To George Clymer August 15, 1787

To George Clymer August 15, 1787

PARIS,.

SIR:

This comes by Mr. Derby, of Massachusetts, who leaves Paris today to take shipping at L'Orient for Boston. The enclosed for Dr. Franklin is from his friend Mr. Le Roy, of the Academy of Sciences, respecting the bridge, and the causes that have delayed the completing the report. An arch of 4 or 5 hundred feet is such an unprecedented thing, and will so much attract notice in the northern part of Europe, that the Academy is cautious in what manner to express their final opinion. It is, I find, their custom to give reasons for their opinion, and this embarrasses them more than the opinion itself. That the model is strong, and that a bridge constructed on the same principles will also be strong, they appear to be well agreed in, but to what particular causes to assign the strength they are not agreed in. The committee was directed by the Academy to examine all the models and plans for iron bridges that had been proposed in France, and they unanimously gave the preference to our own, as being the simplest, strongest, and lightest. They have likewise agreed on some material points.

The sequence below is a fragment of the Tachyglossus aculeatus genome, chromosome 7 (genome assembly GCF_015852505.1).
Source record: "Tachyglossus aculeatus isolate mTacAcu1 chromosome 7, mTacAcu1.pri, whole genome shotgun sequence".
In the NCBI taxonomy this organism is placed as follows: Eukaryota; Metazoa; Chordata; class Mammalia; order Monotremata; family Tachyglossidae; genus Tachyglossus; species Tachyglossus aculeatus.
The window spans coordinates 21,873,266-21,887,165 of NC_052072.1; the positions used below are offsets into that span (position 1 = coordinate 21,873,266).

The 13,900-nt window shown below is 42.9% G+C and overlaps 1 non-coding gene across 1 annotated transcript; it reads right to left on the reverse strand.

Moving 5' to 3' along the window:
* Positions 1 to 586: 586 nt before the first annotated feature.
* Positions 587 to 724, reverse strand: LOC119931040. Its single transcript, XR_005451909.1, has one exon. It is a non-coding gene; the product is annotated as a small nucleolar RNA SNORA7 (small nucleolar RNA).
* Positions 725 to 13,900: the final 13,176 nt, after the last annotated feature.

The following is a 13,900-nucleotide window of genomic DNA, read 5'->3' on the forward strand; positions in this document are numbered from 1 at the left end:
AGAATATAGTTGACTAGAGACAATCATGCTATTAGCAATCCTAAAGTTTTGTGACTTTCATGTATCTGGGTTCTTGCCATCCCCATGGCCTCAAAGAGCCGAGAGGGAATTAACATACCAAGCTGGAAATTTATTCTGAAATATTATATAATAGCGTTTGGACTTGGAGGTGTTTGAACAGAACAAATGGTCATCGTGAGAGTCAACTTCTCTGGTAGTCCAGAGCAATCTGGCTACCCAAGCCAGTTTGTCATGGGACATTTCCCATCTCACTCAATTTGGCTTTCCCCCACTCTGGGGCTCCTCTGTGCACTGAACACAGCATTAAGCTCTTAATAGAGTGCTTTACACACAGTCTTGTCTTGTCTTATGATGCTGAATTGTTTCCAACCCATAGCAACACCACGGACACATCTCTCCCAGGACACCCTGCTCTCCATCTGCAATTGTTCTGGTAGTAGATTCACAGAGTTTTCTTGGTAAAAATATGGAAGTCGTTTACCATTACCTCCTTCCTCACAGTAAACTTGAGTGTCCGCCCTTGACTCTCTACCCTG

THOMAS PAINE.